Aix-en-Provence is often referred to as ‘la ville aux mille fontaines’, or ‘the city of a thousand fountains’. Expats living in Provence may like to wander through the pretty streets soaking up the Southern French culture and seeking out some of these thousands of fountains to sit by. Some of the most well-known fountains are to be found on the central ‘Cours Mirabeau’ boulevard, which is lined with plane trees and cafés, in true French style. Life in the south of France certainly has a Mediterranean feel, in part due to the café culture and climate, and expats in Aix-en-Provence looking to while away some time over a café-au-lait can find other expats to socialize and connect with at InterNations. Aix, as it’s known, is also famous for its music festivals in the summer months. Expatriates in Aix-en-Provence with a penchant for opera can enjoy the ‘Festival d’Aix-en-Provence’; an internationally renowned opera festival founded in 1948, whereas those with a more eclectic taste can take in ‘Musique dans le Rue’; a week of classical, jazz and pop concerts held on the streets and in the courtyards of the city.
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Aix-en-Provence has attracted many a famous face in its time, with Paul Cezanne, Emile Zola and Ernest Hemingway all having spent time among the fountains. Expats following in their footsteps can find advice on everything from housing and apartments, to neighborhoods and storage, from expats living in Aix-en-Provence on the forums and discussion groups at InterNations. Many expats moving to Aix-en-Provence will decide to live south of the Cours Mirabeau, for example in the residential district, Quartier Mazarin. The Cours Mirabeau effectively follows the old city wall, dividing the city into two sections; the new town to the south and west, and the old town to the north. Expats in Aix-en-Provence may be drawn to the ancient French charm of the old town with its narrow streets and old mansions dating as far back as the 16th century.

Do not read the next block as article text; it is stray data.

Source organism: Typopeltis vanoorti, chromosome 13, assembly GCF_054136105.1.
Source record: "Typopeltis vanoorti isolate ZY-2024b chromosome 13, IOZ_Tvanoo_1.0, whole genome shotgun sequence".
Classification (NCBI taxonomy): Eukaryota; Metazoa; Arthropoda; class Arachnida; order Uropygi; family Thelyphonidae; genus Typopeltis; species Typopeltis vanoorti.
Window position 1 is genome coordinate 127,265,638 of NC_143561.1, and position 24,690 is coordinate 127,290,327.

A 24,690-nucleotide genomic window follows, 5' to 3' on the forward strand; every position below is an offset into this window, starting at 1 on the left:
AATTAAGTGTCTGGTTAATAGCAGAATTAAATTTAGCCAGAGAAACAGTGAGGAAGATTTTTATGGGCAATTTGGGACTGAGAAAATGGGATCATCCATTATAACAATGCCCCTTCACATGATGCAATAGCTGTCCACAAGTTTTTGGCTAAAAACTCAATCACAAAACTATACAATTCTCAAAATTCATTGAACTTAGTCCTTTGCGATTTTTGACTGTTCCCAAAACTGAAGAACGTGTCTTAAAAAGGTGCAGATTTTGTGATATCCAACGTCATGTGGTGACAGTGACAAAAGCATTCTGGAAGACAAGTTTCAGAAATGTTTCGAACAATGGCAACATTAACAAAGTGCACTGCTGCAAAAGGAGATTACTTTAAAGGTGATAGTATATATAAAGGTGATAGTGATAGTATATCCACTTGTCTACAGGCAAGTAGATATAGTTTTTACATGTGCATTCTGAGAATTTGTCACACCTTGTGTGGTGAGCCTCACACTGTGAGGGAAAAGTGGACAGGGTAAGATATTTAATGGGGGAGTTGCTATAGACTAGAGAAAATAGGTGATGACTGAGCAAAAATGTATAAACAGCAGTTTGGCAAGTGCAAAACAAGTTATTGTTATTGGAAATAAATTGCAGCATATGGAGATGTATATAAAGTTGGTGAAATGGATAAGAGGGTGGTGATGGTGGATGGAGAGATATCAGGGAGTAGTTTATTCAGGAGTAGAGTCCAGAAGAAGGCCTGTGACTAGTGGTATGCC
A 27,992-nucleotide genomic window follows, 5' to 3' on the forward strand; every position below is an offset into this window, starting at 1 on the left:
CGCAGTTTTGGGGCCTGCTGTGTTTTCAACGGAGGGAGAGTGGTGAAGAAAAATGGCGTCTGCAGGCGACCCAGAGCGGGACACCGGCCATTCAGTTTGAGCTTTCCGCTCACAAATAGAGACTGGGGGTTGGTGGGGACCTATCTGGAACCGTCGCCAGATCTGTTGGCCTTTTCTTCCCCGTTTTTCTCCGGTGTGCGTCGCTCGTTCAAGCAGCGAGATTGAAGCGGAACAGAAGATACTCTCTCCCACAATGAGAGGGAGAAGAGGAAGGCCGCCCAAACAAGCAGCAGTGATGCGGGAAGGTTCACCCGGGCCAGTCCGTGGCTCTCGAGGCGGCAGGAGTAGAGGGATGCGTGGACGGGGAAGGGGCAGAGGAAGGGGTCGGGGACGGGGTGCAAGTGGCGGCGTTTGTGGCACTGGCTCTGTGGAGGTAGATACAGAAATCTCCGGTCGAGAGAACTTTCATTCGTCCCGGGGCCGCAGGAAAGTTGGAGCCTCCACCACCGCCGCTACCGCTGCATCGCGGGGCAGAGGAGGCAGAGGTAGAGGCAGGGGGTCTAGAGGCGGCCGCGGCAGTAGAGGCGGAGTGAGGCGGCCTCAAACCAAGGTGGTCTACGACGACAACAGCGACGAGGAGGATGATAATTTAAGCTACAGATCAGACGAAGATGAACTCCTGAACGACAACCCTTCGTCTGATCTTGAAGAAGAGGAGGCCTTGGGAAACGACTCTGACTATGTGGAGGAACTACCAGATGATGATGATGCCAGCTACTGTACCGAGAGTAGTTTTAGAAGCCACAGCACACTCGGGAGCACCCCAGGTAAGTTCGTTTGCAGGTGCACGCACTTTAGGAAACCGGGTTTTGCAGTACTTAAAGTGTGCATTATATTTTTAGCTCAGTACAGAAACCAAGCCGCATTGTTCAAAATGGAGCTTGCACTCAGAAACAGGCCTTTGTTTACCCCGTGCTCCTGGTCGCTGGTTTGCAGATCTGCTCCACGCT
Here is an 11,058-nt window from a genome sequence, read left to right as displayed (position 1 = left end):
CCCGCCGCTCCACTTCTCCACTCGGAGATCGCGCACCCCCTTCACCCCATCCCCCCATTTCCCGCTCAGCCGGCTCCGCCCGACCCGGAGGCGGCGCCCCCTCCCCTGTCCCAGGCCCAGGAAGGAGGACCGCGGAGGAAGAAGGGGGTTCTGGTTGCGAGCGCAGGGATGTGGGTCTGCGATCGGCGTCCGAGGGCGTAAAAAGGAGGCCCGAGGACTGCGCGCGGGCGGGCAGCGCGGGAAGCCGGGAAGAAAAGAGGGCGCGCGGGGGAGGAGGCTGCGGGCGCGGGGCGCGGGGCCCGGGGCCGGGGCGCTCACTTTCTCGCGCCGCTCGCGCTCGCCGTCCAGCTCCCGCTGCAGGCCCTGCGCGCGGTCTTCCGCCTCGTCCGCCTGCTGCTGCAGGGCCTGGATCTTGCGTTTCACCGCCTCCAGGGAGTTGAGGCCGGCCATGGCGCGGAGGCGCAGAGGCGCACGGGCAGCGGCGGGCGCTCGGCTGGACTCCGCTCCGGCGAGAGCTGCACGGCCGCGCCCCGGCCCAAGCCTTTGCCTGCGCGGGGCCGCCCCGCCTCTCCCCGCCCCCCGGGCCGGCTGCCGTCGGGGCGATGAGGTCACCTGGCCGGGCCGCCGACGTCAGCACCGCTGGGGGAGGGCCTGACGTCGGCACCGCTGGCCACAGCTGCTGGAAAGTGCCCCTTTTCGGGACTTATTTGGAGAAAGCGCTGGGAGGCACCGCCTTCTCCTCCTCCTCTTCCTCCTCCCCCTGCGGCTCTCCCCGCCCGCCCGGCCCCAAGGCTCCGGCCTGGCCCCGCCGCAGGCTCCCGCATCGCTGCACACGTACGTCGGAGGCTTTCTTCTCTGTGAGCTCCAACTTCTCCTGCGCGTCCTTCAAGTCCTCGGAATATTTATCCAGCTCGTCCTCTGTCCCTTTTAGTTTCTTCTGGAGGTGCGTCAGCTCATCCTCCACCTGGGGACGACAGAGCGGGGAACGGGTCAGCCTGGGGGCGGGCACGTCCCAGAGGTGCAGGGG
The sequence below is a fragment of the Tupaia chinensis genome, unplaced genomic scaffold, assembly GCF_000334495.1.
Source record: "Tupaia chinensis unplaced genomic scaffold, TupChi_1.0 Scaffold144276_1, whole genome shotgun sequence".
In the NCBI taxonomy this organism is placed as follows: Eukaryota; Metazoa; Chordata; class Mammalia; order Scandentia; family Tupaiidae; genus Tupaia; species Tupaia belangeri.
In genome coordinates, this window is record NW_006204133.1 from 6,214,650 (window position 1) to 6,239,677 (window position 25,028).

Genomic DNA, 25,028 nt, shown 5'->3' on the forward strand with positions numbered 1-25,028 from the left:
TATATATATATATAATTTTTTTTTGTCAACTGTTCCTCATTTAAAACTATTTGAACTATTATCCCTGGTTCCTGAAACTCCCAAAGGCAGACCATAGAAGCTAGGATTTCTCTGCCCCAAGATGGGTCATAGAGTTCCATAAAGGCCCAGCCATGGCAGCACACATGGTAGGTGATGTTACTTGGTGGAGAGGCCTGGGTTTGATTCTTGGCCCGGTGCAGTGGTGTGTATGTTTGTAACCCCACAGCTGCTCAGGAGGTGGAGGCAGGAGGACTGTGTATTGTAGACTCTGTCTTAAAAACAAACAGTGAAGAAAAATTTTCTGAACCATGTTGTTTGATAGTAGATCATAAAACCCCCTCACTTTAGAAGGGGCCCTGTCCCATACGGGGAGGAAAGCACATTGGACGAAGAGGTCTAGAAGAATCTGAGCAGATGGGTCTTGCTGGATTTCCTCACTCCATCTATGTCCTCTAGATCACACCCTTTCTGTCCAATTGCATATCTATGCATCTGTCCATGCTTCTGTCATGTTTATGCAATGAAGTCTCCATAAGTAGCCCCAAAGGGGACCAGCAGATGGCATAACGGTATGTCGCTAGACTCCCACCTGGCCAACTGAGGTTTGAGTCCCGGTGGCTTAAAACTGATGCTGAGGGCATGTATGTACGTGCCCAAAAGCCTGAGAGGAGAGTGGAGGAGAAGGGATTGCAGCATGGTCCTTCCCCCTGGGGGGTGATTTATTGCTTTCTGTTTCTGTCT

Aix-en-Provence was built on a number of different industries including milling, and manufacturing of iron-ware, hats, matches and the famous Aix confectionery ‘calissons’. Calissons are iced biscuits made from almonds and have been made in Aix-en-Provence since the 17th century. Expats living in Aix-en-Provence can join the town in celebrating them every September. More recently, entertainment, research and software have played a part in growing the Aix economy, with tourism, olive oil extraction and viticulture also benefiting from the Mediterranean climate. Expats moving to Aix-en-Provence for work can use the discussion groups and forums on InterNations to network with other global minds, and find information on jobs and opportunities.